New technique could triple LED display resolution with a mere software update

triple resolution display ucf subpixels 1
Interested in the possibility of tripling the potential resolution on your home LCD TV? Of course you are — and researchers at the University of Central Florida want to help.

In a new piece of research, published in the journal Nature Communications, they describe a method for tuning the individual subpixels on a display using differing amounts of voltage, allowing it to express multiple colors as a result.

At present, the pixels on an LCD display contains three subpixels, each of which is responsible for displaying either red, green, or blue. Different colors are shown by shining a white light through the pixels and a special shutter controlling which subpixel — or combination of subpixels — is on display.

“This is the first demonstration of a color display based on a single pixel,” Debashis Chanda, lead author of the study, told Digital Trends. “One pixel can tune from red to green to blue, unlike other displays where three pixels are needed, resulting in an unprecedented 200 percent improvement in display resolution. This is accomplished through a surface morphology-induced, polarization-dependent plasmonic resonance, and a combination of bulk and surface liquid crystal effects that manifest at different applied voltages.”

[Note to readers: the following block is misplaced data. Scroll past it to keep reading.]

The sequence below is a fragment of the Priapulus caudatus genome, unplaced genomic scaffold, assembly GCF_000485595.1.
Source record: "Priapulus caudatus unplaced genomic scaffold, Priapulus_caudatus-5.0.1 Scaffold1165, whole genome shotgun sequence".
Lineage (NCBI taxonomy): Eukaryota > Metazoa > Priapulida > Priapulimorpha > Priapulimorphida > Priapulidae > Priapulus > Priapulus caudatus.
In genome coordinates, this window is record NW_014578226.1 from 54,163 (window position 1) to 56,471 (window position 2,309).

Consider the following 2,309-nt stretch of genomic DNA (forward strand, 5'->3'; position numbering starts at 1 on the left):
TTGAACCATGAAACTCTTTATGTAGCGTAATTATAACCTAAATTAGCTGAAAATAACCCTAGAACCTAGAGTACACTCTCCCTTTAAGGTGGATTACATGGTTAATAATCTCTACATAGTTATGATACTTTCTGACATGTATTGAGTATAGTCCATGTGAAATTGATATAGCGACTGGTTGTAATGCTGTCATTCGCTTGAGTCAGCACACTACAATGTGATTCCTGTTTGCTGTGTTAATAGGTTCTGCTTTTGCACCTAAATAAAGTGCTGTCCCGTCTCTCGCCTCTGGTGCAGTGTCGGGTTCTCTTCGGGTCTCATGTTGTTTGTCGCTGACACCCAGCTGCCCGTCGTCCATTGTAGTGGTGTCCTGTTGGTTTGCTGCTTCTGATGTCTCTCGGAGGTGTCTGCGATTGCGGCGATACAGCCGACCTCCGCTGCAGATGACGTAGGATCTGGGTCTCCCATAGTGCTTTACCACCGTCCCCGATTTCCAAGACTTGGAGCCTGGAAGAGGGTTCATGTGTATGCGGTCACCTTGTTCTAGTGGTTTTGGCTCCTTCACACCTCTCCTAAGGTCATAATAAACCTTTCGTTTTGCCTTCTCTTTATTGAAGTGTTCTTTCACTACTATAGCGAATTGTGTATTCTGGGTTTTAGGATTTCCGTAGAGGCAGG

The reason for the massive display resolution increase is because, rather than every subpixel doing just one-third of the job of presenting a full color spectrum, they can each show a full range of colors. The results could be used for everything from television sets to computer displays to, perhaps most significantly, virtual reality headsets — where the pixels are just inches from your eye.

“We showed in [our] Nature Communications paper that we can use standard electronics to make this display work,” Chanda continued. This means that the technology could be incorporated into regular existing LCD devices, as opposed to requiring entirely new hardware.

At present, the researchers are further developing the technology for a potential commercial venture.

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